Florida


Ceremonies and Feasts of Timucua Indians

The skill displayed by these Indians in debate is testified to by Spark.1 Laudonnière and Le Moyne describe at considerable length their method of holding councils. Laudonnière says: They take no enterprise in hand, but first they assemble often times their council together, and they take very good advisement before they grow to a resolution.



War Tactics of Florida Indians

The native institution with which the authorities which we depend upon had most to deal was, not unnaturally, war, and 10 of Le Moyne’s 42 sketches deal with it in one way or another. Some of these do not bring in native customs and need not be referred to, but the remainder give us our



Timucua Religion

According to our French informants the sun and moon were the principal objects of adoration among these Indians, particularly the former.1 This probably means that their beliefs were substantially like those of the Creeks and Chickasaw. A side light on their cult is furnished in the following account of a ceremony by Le Moyne: The



Calusa Indians in Florida

An early Spanish writer. Gov. Mendez de Canço, writing in 1598 or 1599, says that the Indians of southern Florida did not live in settled villages because they had no corn, but wandered about in search of fish and roots. Fontaneda, whose information dates from a very early period, has the following to say about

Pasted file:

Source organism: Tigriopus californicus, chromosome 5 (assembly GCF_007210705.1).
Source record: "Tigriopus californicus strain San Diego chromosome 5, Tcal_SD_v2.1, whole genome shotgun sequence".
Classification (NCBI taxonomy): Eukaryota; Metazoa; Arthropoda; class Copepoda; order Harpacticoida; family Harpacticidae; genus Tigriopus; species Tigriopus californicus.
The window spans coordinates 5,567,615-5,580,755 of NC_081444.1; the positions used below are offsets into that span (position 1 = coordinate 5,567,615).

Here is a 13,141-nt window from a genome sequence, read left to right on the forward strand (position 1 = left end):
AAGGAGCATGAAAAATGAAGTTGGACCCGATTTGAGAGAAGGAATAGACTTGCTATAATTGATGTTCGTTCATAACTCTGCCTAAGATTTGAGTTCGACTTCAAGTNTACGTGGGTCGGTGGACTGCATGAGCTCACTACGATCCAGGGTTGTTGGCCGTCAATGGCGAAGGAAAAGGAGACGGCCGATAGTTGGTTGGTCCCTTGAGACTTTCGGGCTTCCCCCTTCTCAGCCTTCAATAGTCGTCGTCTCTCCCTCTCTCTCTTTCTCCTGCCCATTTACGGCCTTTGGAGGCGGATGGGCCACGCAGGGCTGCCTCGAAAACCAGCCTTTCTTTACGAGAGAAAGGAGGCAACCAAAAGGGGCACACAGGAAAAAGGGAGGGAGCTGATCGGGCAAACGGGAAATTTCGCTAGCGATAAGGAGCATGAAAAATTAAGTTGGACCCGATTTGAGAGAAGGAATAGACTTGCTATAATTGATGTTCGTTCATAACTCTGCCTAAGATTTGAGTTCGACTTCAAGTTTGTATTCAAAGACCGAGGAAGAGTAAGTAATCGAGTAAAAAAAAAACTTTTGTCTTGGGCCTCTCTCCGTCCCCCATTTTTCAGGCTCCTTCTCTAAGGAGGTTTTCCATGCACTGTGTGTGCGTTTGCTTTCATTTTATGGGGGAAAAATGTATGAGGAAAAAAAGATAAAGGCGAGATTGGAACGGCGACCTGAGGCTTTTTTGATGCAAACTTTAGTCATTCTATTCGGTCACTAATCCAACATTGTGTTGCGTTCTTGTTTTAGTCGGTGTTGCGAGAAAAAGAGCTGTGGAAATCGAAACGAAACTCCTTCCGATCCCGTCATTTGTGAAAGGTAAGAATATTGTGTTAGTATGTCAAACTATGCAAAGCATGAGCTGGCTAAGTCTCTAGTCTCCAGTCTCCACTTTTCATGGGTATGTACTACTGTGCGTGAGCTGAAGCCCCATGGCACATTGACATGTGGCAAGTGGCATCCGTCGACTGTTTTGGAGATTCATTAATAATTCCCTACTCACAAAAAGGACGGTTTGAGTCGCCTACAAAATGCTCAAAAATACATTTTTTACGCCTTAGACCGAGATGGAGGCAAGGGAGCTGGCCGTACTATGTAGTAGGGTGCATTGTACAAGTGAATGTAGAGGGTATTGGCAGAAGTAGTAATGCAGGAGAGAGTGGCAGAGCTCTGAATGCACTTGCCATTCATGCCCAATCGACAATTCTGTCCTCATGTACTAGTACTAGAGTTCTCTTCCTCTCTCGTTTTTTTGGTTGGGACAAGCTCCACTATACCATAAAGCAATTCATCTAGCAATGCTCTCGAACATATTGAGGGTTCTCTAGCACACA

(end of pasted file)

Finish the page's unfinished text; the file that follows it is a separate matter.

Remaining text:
Ais Tribe of Florida

Ais Public House

The ethnological information which this work contains applies almost entirely to the Indians of Hobe, Santa Lucia, and Ais – those called by Fontaneda Jeaga, Guacata, and Ais



Timicua Indians Food

The Florida Indians lived partly upon the natural products of the earth, but depended principally upon the chase, fishing, and agriculture, Laudonnière says: They make the string of their bow of the gut of the stag, or of a stag’s skin, which they know how to dress as well as any man in France, and



Timucua Indians Homes

There are not many special descriptions of Timucua houses. Ribault says, in speaking of the dwellings of those Indians whom he met at the mouth of the river which he called the Seine and which was probably what is now known as the St. Marys: Their houses are made of wood, fitly and closely set



Timucua Indians Clothing

Ribault describes the Timucua as “of good stature, well shaped of body as any people in the world; very gentle, courteous, and good-natured, of tawny color, hawked nose, and of pleasant countenance.”1 They were good swimmers and could climb trees with agility. The only invariable article of apparel worn by males was the breechclout, which



Florida World War 2 NMCG Casualty List

Inclusion of names in Florida World War II Casualty List has been determined solely by the residence of next of kin at the time of notification of the last wartime casualty status. This listing does not necessarily represent the State of birth, legal residence, or official State credit according to service enlistment. Casualties listed represent



Biography of Dr. Nathaniel Polhill Jelks

Dr. Nathaniel Polhill Jelks, fourth son of James Oliver Jelks and Mary Polhill, was born July 18, 1845, in Hawkinsville, Pulaski County, Georgia, where he died March 28, 1911. When six years old his family moved to Oglethorpe, Georgia, after two years moving to Hamilton County, Florida, where he received his early education, later studying in



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